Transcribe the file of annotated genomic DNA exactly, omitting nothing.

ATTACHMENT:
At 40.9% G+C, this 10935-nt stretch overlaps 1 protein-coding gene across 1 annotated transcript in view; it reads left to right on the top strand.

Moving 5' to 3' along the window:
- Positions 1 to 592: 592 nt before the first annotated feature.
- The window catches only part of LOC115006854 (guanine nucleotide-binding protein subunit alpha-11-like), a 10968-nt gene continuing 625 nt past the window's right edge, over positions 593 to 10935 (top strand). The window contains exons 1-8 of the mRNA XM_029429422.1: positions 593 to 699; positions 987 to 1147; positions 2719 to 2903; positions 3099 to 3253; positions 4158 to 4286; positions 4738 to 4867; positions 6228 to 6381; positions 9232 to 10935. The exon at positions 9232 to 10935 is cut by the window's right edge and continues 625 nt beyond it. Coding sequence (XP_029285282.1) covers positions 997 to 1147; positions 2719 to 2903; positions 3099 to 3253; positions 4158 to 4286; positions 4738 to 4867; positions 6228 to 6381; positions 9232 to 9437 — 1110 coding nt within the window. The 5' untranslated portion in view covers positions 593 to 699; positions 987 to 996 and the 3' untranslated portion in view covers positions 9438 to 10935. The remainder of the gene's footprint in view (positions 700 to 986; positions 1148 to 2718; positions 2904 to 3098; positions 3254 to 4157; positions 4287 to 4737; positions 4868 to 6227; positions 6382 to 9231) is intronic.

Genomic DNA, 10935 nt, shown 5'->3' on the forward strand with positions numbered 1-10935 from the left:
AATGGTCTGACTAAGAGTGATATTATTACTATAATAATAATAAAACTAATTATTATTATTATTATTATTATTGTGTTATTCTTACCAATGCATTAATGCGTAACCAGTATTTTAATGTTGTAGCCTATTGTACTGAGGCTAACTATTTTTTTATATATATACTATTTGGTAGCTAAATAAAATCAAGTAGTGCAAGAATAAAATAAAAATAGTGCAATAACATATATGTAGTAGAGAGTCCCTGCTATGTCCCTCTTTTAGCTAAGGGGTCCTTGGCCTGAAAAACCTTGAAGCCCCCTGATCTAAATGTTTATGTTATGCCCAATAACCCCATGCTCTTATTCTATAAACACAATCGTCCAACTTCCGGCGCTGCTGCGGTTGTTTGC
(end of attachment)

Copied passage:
At 40.9% G+C, this 10935-nt stretch overlaps 1 protein-coding gene across 1 annotated transcript in view; it reads left to right on the top strand.

Moving 5' to 3' along the window:
- Positions 1 to 592: 592 nt before the first annotated feature.
- The window catches only part of LOC115006854 (guanine nucleotide-binding protein subunit alpha-11-like), a 10968-nt gene continuing 625 nt past the window's right edge, over positions 593 to 10935 (top strand). The window contains exons 1-8 of the mRNA XM_029429422.1: positions 593 to 699; positions 987 to 1147; positions 2719 to 2903; positions 3099 to 3253; positions 4158 to 4286; positions 4738 to 4867; positions 6228 to 6381; positions 9232 to 10935. The exon at positions 9232 to 10935 is cut by the window's right edge and continues 625 nt beyond it. Coding sequence (XP_029285282.1) covers positions 997 to 1147; positions 2719 to 2903; positions 3099 to 3253; positions 4158 to 4286; positions 4738 to 4867; positions 6228 to 6381; positions 9232 to 9437 — 1110 coding nt within the window. The 5' untranslated portion in view covers positions 593 to 699; positions 987 to 996 and the 3' untranslated portion in view covers positions 9438 to 10935. The remainder of the gene's footprint in view (positions 700 to 986; positions 1148 to 2718; positions 2904 to 3098; positions 3254 to 4157; positions 4287 to 4737; positions 4868 to 6227; positions 6382 to 9231) is intronic.

Genomic DNA, 10935 nt, shown 5'->3' on the forward strand with positions numbered 1-10935 from the left:
AATGGTCTGACTAAGAGTGATATTATTACTATAATAATAATAAAACTAATTATTATTATTATTATTATTATTGTGTTATTCTTACCAATGCATTAATGCGTAACCAGTATTTTAATGTTGTAGCCTATTGTACTGAGGCTAACTATTTTTTTATATATATACTATTTGGTAGCTAAATAAAATCAAGTAGTGCAAGAATAAAATAAAAATAGTGCAATAACATATATGTAGTAGAGAGTCCCTGCTATGTCCCTCTTTTAGCTAAGGGGTCCTTGGCCTGAAAAACCTTGAAGCCCCCTGATCTAAATGTTTATGTTATGCCCAATAACCCCATGCTCTTATTCTATAAACACAATCGTCCAACTTCCGGCGCTGCTGCGGTTGTTTGC